For busy working individuals or those balancing a hectic family life, finding the time or enthusiasm to head out to the vegetable market can be difficult. Emerging online fruit and vegetables retailers are hoping to provide a solution, and it looks like online vegetables shopping is a trend that is picking up in India.
According to Times of India, 40-50% of one online vendor’s orders each day in 2012 included fruit and vegetables. Today, that percentage has risen to 80%, which in actual numbers is about 7,000-8,000 orders a day.
The same growth pattern in fresh produce sales holds for other brands too. Another retailer that launched in 2012 had that 10-15% of its orders for fruits and vegetables then. Now, that figure stands at 60%, resulting in over 500 out of the 800-900 orders each day consisting of fresh produce.
These figures show that the Indian consumer may be evolving and becoming less wary of purchasing goods online. The commonly held notion is that people of India like to physically handle the merchandise before committing to purchase, but it looks like we are becoming increasingly comfortable with blindly clicking items into a virtual shopping basket. One reason for that may be the zero commitment-to-buy that comes from the continuing practice of a cash on delivery option that permits buyers to refuse produce.
“We have a no-questions-asked return policy. Customers have the right to reject any item at the door if they’re not happy with it,” said a co-founder of one online retailer.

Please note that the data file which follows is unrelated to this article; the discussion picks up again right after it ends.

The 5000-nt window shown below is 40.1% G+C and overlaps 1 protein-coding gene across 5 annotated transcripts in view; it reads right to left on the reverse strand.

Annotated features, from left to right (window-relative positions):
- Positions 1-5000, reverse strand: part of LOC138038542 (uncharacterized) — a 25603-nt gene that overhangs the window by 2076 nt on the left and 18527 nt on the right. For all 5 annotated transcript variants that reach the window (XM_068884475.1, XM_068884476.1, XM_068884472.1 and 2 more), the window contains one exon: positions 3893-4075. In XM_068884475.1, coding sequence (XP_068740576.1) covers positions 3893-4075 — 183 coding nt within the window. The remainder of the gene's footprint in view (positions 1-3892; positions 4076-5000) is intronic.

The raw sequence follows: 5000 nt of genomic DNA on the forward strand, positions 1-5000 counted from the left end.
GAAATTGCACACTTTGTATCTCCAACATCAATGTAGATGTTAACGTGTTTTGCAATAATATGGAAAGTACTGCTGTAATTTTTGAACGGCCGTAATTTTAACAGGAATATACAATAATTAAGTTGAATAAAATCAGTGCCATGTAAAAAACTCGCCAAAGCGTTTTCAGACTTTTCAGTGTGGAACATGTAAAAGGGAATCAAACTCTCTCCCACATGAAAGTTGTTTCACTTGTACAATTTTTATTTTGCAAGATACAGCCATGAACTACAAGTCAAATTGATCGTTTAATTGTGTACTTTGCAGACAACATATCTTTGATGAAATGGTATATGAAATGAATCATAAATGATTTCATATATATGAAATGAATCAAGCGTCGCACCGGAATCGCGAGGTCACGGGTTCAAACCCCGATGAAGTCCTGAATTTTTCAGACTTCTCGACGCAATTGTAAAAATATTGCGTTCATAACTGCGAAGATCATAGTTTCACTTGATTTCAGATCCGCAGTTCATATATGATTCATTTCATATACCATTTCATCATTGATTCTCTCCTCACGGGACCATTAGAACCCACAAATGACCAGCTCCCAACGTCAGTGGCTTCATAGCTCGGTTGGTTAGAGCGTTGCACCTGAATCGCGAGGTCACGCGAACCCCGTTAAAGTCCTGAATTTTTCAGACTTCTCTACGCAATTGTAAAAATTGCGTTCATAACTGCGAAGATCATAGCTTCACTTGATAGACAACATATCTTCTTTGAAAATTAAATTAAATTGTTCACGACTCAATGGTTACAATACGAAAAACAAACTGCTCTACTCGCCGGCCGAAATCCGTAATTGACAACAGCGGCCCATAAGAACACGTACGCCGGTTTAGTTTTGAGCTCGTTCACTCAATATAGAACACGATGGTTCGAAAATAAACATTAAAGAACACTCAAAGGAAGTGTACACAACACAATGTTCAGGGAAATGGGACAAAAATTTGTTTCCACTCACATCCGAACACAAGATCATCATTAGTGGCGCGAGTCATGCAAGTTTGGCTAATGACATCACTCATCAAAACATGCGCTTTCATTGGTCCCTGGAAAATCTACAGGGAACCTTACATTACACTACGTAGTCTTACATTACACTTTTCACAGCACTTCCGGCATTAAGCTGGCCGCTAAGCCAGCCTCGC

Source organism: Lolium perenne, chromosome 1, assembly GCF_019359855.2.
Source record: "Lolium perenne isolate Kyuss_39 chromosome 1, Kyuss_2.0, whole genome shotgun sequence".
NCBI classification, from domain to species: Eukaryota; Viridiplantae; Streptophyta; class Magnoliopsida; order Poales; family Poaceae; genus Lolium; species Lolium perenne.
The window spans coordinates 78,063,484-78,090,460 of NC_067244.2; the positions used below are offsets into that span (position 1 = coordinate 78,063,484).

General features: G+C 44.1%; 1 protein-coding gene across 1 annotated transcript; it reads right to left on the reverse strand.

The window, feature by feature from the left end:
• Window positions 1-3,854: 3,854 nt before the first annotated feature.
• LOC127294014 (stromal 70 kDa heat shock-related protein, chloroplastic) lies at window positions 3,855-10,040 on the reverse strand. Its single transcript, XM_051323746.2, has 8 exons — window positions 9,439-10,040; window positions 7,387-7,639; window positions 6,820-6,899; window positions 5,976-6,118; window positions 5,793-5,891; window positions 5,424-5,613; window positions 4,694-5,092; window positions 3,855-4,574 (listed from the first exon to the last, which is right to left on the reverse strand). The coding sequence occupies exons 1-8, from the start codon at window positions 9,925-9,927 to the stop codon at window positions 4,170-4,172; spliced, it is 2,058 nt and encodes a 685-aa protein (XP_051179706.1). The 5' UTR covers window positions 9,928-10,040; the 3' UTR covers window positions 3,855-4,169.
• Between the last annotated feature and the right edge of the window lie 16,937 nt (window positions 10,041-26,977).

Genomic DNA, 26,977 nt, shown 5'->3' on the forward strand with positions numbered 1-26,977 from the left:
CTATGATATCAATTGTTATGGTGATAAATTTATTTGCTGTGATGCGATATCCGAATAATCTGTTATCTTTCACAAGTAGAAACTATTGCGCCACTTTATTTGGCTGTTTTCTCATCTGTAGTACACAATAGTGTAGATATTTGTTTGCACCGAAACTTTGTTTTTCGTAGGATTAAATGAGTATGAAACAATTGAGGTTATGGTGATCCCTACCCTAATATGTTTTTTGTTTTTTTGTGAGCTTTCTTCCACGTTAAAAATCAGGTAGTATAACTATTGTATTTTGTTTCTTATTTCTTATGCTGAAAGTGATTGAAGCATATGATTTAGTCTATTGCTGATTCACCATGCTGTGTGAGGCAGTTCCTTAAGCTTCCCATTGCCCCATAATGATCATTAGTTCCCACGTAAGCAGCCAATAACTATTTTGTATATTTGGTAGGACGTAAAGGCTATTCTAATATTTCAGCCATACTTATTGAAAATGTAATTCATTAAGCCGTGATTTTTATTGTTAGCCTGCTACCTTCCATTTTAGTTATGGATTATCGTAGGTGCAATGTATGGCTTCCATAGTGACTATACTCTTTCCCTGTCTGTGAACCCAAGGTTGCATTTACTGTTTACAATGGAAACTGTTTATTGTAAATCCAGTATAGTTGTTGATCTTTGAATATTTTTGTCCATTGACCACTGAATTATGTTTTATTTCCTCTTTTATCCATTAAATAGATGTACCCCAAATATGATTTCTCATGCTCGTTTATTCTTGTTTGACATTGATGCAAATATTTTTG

Winning customers is all about trust, retailers say. This is more so for online sales. However, once a customer has a good experience with an online shopping website, the convenience of it all becomes too tempting to turn away from.
“We have found that those who have been shopping with us for three to four months become regular customers,” said one of the founders of a different online merchant.
What’s great for customers is that retailers keep looking to differentiate themselves, either with the range of available products or by finding ways to increase customer satisfaction with offers and deals. “We’re looking to import the likes of artichokes, rambutan and mangosteen,” said the second co-founder.
In an age where e-commerce websites are aggressively competing with physical stores to offer the best deals on electronics and consumer goods, it’s no wonder that vegetables shopping too has jumped the online bandwagon.
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